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Re: beaks, teeth, gastroliths, unzipper-foot-claws



Truth for the idea that phorusrhacids resemble more the Steller's
eagle than the parrot because of the long beak, even if both have
downcurved tips. This suggests the combination of characters, and not
one character on itself, like the downcurved tip or the lenght of the
beak, is more likely to suggest the habits of the bird. I believe more
in the carnivorous hypothesis, but the anterior and upwards directed
tip of the lower jaw reminds me of some (apparent) beaked herbivores
as psittacosaurs more than of raptorial birds. Unless the "killing
bite" idea of Raptorial talon is accepted, which seems very appealing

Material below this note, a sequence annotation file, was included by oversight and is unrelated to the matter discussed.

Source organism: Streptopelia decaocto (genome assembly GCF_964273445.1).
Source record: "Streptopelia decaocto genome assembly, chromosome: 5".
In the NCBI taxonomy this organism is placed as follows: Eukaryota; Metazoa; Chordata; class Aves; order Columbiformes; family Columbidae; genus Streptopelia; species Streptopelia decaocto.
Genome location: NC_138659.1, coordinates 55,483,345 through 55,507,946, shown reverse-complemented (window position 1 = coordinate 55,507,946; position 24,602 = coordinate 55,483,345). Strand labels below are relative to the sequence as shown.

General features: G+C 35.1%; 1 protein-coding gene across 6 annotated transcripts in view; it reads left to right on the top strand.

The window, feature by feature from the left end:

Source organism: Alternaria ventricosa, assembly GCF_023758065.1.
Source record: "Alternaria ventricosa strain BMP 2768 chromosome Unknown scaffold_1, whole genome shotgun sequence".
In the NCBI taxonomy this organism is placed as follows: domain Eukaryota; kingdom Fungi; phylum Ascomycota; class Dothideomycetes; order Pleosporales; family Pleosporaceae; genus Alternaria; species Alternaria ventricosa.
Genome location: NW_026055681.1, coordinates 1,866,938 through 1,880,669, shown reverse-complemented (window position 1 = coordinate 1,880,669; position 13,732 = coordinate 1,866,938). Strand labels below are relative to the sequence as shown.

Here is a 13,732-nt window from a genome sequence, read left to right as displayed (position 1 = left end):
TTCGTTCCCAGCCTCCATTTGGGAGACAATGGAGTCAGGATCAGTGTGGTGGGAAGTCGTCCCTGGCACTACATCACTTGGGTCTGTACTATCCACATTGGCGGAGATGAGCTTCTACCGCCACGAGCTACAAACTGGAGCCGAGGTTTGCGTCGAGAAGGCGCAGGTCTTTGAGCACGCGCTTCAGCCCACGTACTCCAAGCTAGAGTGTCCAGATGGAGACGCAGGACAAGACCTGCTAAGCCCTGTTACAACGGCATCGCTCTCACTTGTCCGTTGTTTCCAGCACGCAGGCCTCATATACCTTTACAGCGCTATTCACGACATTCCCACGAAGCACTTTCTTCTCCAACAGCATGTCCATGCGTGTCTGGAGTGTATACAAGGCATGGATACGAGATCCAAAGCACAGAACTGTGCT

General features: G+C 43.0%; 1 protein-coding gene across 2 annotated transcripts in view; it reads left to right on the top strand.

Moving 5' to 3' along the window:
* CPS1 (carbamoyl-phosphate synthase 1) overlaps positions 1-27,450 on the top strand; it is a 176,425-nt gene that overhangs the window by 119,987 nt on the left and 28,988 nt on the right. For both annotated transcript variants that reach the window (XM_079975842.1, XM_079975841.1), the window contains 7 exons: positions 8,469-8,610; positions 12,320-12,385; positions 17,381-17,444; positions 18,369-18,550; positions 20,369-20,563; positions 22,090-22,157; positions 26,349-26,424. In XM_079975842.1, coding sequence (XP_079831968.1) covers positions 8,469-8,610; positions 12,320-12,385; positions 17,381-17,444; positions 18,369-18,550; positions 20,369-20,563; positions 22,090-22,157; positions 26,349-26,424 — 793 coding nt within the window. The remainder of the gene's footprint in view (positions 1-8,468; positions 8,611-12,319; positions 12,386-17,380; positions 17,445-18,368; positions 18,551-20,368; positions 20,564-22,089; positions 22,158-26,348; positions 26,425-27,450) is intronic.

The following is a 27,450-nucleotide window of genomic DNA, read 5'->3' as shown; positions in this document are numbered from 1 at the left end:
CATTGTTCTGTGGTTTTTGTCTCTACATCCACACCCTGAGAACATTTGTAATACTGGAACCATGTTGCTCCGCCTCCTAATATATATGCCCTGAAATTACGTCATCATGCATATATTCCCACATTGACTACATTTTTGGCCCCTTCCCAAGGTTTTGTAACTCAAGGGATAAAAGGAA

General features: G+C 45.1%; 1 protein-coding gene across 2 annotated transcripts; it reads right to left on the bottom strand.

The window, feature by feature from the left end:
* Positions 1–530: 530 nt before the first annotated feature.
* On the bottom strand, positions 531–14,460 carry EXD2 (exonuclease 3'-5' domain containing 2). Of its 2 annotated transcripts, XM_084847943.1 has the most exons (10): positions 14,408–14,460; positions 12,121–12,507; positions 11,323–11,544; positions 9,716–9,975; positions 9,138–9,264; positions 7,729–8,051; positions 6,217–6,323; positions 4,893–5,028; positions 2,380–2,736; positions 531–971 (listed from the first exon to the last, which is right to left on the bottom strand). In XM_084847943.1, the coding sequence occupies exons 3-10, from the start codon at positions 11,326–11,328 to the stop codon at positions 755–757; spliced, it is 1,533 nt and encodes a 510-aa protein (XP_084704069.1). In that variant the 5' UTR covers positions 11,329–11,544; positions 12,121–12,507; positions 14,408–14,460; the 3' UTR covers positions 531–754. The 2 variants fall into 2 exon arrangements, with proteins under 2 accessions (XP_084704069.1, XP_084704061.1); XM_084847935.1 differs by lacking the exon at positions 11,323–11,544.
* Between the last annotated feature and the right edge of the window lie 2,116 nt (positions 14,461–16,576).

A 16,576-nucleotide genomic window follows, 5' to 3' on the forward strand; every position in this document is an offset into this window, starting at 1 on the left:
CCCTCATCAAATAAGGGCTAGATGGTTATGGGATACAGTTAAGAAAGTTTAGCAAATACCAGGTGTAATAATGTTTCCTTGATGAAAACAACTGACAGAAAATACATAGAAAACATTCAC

to me.
In addition, to further complicate the matters, there are aquatic
turtles without a pointed tip in the beak who also seem to hunt prey
exceeding the size of their gape:
http://www.youtube.com/watch?v=E8rU-bLYM7Y

At least to me, beaks seem to be very difficult to interpret in
relation to feeding habits sometimes... Regardless of pigeons and
parrots having very different beaks, and a larger bite force in the
latter, here in Argentina they both eat some of the same grains...